Wednesday, August 3, 2011

The Guard

John Michael McDonagh, who wrote and directed The Guard is brother of playwright, screenwriter and director Martin McDonagh, who brought us In Bruges. Both films starred Irish veteran actor Brendan Gleeson, who plays polar opposite roles in the two films. These two brothers need to make more films because frankly Irish cinema would be nearly dead without them. The two McDonaghs have a chance of becoming true auteurs in the cinema world in the same breath as Woody Allen, Martin Scorsese or Spike Lee. I refer to these three directors in particular as they have all expressed their culture within their films: Lee (black), Scorsese (Italian) and Allen (Jewish). The McDonagh's represent part of Irish culture without the bloated troubled past with England, which has been repeated constantly is Irish films. 

They also write and direct their own material places them in the category of an auteur, we just have to see if they stay true to themselves and continue the good work. The Guard is a very basic story, which has been played out a million times, and the fact that a black FBI agent and a white police officer have to reluctantly work together isn't that new either. However what makes The Guard so great is the visual intent of Martin McDonagh with the help of cinematographer Larry Smith and the rugged west coast Irish landscape. This independent movie has what so many other indie hits don't: true cinematic technique and craftsmanship. This is what is missing from cinema today whether indie or Hollywood. You get pretentious young indie filmmakers shaking the fucking camera everywhere to give it that "real" look. Anyone can do that, but it is hard to find someone that can make the camera move as smoothly as say a De Palma or Hitchcock feature. 

McDonagh is aware of this and knows exactly the type of look he is going for and film buffs know too because they can reference a certain camera movement or close up they see in this to dozens of classics from the past. A scene where Boyle (Gleeson) needs to meet a young boy about hidden guns is a clear nod to Scorsese's Taxi Driver. The camera is on the boy and proceeds to do a 360 degree turn to show his surroundings before landing back on the boy. A scene where Boyle is stuck a predicament involving a gun being pointed at him has resemblance to a Sergio Leone spaghetti western with the camera giving extreme close ups of the men's faces to enhance the tension. In fact the entire movie works like a Leone movie from the Ennio Morricone-like soundtrack to the shots of the rugged country landscape.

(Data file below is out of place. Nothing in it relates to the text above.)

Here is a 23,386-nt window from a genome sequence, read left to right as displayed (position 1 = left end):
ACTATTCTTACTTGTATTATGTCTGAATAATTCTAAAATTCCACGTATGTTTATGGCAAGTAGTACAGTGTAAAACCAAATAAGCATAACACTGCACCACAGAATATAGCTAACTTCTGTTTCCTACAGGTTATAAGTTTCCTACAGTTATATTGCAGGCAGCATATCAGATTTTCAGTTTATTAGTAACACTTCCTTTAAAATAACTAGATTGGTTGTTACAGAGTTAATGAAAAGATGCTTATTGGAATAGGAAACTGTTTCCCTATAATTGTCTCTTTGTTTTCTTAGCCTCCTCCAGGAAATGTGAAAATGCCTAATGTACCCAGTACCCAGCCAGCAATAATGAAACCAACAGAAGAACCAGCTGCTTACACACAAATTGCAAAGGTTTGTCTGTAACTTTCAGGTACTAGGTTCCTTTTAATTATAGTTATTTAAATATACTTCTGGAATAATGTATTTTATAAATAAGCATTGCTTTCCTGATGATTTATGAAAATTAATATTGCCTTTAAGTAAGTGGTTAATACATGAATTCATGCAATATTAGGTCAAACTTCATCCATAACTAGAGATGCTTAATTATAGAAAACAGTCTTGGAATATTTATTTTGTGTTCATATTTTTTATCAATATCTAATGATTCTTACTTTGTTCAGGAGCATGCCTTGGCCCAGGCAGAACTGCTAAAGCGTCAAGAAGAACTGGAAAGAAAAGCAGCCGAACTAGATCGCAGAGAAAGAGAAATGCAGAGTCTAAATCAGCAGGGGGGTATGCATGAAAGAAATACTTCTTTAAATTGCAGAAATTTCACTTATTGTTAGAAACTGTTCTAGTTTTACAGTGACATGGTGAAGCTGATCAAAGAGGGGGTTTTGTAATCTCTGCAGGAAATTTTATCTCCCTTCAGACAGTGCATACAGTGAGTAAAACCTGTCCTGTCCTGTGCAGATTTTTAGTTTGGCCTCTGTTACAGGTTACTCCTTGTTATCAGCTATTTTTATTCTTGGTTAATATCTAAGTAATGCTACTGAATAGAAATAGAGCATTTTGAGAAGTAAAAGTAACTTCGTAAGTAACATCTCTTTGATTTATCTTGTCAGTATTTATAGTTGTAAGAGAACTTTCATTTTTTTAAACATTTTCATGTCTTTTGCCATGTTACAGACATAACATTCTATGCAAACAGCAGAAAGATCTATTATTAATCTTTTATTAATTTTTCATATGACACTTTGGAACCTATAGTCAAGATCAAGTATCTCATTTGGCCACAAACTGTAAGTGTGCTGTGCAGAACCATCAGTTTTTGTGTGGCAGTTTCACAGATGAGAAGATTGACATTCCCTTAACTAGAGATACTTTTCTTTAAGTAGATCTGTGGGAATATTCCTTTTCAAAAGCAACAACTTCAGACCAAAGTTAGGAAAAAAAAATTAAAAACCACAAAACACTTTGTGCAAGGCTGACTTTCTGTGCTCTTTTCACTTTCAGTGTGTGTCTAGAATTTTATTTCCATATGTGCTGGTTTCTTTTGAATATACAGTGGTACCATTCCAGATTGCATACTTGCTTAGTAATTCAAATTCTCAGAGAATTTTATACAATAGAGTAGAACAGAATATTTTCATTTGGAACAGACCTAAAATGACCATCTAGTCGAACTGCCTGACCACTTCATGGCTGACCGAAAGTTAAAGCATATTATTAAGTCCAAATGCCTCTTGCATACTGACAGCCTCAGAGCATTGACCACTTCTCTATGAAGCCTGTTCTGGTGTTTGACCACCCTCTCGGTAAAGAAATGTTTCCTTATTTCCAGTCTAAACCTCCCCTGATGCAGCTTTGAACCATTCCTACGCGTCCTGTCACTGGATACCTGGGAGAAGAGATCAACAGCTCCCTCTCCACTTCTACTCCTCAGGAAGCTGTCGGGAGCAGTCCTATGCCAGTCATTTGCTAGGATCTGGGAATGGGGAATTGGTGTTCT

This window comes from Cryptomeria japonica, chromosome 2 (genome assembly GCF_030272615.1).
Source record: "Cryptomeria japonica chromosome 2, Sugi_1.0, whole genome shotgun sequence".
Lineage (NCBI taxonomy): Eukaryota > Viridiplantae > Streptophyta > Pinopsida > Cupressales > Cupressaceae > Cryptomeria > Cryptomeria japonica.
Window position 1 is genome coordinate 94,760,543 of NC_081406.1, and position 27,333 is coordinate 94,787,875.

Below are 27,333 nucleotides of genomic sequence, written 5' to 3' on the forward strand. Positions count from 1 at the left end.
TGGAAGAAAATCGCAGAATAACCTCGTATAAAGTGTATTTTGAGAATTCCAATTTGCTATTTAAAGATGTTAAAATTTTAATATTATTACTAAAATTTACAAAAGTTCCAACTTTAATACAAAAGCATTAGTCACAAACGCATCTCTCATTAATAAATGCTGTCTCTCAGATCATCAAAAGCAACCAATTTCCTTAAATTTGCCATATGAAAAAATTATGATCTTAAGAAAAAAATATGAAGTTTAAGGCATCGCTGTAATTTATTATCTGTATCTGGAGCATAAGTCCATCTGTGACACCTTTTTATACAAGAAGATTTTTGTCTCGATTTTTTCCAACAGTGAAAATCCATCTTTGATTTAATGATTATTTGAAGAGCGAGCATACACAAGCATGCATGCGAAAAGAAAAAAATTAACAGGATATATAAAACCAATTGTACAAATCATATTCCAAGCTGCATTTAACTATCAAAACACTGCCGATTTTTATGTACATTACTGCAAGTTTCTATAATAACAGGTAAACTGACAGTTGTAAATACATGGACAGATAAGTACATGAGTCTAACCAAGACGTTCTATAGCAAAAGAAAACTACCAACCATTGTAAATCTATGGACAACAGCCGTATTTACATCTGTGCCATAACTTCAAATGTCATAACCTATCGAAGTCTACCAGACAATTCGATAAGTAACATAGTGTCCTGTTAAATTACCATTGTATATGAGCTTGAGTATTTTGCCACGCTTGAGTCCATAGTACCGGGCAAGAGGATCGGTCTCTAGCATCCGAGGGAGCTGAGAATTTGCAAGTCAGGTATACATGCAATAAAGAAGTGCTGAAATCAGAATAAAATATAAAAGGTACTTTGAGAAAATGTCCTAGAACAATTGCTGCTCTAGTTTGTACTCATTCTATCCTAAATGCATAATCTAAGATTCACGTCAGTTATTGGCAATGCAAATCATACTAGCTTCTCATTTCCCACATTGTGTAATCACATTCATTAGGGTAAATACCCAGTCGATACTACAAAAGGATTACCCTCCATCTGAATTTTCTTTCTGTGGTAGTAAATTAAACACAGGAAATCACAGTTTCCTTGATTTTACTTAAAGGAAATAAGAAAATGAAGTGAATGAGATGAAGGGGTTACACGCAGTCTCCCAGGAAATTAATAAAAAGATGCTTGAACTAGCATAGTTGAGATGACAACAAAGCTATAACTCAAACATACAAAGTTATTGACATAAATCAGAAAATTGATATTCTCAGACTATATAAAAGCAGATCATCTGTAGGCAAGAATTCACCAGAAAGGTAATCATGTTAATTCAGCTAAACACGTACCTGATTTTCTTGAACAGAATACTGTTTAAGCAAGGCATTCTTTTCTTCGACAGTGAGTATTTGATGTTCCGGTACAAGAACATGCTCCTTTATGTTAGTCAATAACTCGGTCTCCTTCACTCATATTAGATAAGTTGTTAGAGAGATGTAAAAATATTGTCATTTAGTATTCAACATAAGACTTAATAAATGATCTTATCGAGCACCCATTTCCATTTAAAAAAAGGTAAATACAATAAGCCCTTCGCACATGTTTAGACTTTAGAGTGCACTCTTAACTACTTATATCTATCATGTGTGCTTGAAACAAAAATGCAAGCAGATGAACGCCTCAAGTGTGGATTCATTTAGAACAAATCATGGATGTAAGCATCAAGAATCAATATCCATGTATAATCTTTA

However the main nod would have to go to Quentin Tarantino in regards to the dialogue and the fusion of humor and violence, but that is not to say that McDonagh is ripping of anybody because he puts his own experience and thought into everything, the same way when Tarantino references every film under the sun in his work he always brings his own energy and writing to the piece.

Gleeson is excellent and his relationship with his ill mother is surprisingly very moving. The scene in the pub when they are together listening to Irish music is devastating. The three antagonists Sheehy (Liam Cunningham), Liam (Dave Wilmot) and Clive (Mark Strong) are excellent. They are hilarious, but frighteningly real too like when they have to kill a guard for pulling them over, which is also excellently played by Rory Keenan. When he realizes he is about to die, the look on his face and his reaction is one of the best I've ever seen on film. Don Cheadle is fine, but brings nothing great to the table, but the story doesn't really allow him to. From viewing the trailer one would think that this is a real tight buddy cop movie, but it really focuses on Gleeson's character a whole lot more. The non political correctness isn't that strong either, where I believe again by looking at the trailer you would think it would be. The racial tension between Wendell (Cheadle) and Boyle is very tame altogether and the "racial slurs" aren't really offensive at all because we all know Boyle is joking just to get a rise out of everyone. He is "really motherfucking smart".

Gleesons becoming like the John Wayne of Ireland in the film world and in The Guard he does actually resemble the big guy a bit, not through his whoring or drug abuse, but his relationship with Aidan McBride's wife after he is found dead. He acts like a father figure to her and says goodbye to her kisses her goodbye when he goes to take on the "bad guys". Also through his weaknesses he is a man with moral fibre, who will not be bought even though the whole west coast guard force is. John Michael McDonagh succeeds in delivering an excellently crafted Irish film that is a breath of fresh air. You would think that looking at most Irish films that the directors have no real taste our influences in the cinema world, but the McDonagh's prove that they love film through wonderful references and technique. Young Irish filmmakers should take a note from these two.

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